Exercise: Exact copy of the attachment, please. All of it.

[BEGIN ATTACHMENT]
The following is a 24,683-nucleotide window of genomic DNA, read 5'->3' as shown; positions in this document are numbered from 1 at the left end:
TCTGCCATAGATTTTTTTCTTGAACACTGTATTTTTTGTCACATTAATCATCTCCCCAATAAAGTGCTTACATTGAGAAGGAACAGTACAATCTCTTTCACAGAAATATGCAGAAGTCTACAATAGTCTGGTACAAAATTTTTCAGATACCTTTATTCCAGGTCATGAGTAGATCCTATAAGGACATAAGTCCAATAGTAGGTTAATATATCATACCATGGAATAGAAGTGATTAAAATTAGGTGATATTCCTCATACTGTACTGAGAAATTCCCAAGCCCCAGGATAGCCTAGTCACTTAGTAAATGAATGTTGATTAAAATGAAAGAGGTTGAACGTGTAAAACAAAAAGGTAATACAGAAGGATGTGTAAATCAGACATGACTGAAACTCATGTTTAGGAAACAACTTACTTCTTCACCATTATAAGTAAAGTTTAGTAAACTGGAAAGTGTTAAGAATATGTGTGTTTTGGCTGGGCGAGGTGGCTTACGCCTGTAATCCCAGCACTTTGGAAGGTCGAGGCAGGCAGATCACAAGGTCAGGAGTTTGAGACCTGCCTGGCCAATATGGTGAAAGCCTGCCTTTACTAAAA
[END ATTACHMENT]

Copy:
The following is a 24,683-nucleotide window of genomic DNA, read 5'->3' as shown; positions in this document are numbered from 1 at the left end:
TCTGCCATAGATTTTTTTCTTGAACACTGTATTTTTTGTCACATTAATCATCTCCCCAATAAAGTGCTTACATTGAGAAGGAACAGTACAATCTCTTTCACAGAAATATGCAGAAGTCTACAATAGTCTGGTACAAAATTTTTCAGATACCTTTATTCCAGGTCATGAGTAGATCCTATAAGGACATAAGTCCAATAGTAGGTTAATATATCATACCATGGAATAGAAGTGATTAAAATTAGGTGATATTCCTCATACTGTACTGAGAAATTCCCAAGCCCCAGGATAGCCTAGTCACTTAGTAAATGAATGTTGATTAAAATGAAAGAGGTTGAACGTGTAAAACAAAAAGGTAATACAGAAGGATGTGTAAATCAGACATGACTGAAACTCATGTTTAGGAAACAACTTACTTCTTCACCATTATAAGTAAAGTTTAGTAAACTGGAAAGTGTTAAGAATATGTGTGTTTTGGCTGGGCGAGGTGGCTTACGCCTGTAATCCCAGCACTTTGGAAGGTCGAGGCAGGCAGATCACAAGGTCAGGAGTTTGAGACCTGCCTGGCCAATATGGTGAAAGCCTGCCTTTACTAAAA